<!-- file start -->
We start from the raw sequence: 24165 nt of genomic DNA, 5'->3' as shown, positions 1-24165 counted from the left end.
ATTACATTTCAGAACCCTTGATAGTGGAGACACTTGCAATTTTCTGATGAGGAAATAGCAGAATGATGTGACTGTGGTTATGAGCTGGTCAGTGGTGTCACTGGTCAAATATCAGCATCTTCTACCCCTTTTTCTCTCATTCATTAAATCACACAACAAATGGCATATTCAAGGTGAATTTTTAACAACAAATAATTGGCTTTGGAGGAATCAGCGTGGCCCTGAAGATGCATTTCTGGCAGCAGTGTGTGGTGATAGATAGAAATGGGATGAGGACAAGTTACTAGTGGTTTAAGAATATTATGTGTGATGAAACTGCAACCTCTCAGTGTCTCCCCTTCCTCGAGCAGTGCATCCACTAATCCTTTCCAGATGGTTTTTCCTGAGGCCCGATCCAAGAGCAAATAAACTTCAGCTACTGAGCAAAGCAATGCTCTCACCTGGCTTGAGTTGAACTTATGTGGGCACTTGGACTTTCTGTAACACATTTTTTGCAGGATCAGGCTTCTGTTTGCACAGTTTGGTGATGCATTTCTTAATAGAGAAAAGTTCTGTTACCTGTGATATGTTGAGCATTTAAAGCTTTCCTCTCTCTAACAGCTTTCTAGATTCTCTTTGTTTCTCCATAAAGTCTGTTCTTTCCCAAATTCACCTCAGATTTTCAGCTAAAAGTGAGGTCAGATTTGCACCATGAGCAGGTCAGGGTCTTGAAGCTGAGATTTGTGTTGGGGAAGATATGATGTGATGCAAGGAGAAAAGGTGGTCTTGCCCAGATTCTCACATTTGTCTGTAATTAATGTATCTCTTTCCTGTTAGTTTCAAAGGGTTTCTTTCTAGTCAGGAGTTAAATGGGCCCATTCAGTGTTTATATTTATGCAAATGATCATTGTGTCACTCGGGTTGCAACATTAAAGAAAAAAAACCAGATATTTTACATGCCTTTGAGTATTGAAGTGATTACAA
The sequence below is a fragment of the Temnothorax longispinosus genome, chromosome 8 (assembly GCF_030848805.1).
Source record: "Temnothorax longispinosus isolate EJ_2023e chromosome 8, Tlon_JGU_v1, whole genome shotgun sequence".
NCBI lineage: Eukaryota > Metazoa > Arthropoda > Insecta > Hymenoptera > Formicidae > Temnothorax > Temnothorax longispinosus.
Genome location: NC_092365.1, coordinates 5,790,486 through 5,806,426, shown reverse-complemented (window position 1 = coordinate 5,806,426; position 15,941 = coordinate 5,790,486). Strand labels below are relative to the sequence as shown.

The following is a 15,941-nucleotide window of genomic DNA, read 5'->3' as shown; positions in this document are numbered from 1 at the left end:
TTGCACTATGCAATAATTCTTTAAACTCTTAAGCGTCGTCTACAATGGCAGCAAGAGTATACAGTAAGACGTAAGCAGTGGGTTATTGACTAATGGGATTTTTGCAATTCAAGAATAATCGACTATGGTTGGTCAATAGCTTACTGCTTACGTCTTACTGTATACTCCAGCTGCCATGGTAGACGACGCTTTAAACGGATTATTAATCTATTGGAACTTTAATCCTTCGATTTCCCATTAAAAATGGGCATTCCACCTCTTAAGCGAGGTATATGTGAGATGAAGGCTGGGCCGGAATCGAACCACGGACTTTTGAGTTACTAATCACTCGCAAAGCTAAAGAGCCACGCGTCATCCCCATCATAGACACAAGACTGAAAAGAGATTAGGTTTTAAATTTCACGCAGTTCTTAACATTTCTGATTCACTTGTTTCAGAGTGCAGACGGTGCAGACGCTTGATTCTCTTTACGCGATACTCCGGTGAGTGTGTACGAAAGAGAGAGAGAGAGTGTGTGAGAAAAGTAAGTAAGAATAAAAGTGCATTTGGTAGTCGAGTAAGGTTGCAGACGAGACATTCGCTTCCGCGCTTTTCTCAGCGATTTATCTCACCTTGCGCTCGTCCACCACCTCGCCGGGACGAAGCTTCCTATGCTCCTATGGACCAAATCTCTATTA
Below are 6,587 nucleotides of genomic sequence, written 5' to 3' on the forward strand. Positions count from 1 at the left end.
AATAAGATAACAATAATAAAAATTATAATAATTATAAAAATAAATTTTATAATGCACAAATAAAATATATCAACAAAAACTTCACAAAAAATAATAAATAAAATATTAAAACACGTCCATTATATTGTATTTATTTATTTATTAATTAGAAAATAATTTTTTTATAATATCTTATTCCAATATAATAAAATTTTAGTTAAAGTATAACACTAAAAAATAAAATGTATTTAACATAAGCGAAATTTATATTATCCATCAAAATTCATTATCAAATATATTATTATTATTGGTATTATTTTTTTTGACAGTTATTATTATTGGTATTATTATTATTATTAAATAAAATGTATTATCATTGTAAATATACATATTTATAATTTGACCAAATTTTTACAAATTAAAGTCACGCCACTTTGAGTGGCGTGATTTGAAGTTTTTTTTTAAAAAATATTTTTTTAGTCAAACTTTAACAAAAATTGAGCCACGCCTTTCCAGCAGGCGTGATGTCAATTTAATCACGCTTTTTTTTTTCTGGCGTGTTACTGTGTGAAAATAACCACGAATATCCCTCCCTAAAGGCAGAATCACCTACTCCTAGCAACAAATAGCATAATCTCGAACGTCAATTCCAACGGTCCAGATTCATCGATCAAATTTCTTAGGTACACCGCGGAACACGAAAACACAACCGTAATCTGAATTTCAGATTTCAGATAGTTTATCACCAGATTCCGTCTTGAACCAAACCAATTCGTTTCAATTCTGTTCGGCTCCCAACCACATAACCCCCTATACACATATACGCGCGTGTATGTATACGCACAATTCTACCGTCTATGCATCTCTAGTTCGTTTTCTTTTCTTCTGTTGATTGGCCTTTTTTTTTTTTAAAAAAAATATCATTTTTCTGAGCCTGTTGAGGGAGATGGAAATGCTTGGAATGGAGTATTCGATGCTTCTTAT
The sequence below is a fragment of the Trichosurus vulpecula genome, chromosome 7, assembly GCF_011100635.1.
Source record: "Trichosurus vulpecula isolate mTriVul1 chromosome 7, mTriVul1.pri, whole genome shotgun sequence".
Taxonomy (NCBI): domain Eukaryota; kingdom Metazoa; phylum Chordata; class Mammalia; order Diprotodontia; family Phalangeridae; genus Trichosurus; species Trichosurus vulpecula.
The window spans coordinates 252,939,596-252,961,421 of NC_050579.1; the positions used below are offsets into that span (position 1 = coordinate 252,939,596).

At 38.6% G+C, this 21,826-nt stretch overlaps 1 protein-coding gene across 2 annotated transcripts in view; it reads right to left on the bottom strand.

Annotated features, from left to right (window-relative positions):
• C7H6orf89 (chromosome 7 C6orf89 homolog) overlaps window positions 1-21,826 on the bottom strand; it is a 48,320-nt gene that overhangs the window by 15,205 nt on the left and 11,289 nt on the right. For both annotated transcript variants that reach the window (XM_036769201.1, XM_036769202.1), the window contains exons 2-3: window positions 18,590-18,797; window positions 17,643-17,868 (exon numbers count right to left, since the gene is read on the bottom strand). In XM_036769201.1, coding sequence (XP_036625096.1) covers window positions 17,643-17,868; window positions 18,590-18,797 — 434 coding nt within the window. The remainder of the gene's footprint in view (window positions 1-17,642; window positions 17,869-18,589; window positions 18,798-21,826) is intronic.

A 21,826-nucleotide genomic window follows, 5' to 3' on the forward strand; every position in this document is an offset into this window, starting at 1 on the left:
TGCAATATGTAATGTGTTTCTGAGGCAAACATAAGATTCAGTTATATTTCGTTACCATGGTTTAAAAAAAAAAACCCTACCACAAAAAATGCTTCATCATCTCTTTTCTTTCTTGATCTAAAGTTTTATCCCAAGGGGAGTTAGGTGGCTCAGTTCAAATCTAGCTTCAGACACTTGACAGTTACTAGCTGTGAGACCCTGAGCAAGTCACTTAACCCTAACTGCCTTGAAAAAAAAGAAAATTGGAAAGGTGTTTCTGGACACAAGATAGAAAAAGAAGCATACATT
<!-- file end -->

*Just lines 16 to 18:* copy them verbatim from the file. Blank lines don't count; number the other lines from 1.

Annotated features, from left to right (window-relative positions):
• C7H6orf89 (chromosome 7 C6orf89 homolog) overlaps window positions 1-21,826 on the bottom strand; it is a 48,320-nt gene that overhangs the window by 15,205 nt on the left and 11,289 nt on the right. For both annotated transcript variants that reach the window (XM_036769201.1, XM_036769202.1), the window contains exons 2-3: window positions 18,590-18,797; window positions 17,643-17,868 (exon numbers count right to left, since the gene is read on the bottom strand). In XM_036769201.1, coding sequence (XP_036625096.1) covers window positions 17,643-17,868; window positions 18,590-18,797 — 434 coding nt within the window. The remainder of the gene's footprint in view (window positions 1-17,642; window positions 17,869-18,589; window positions 18,798-21,826) is intronic.

A 21,826-nucleotide genomic window follows, 5' to 3' on the forward strand; every position in this document is an offset into this window, starting at 1 on the left: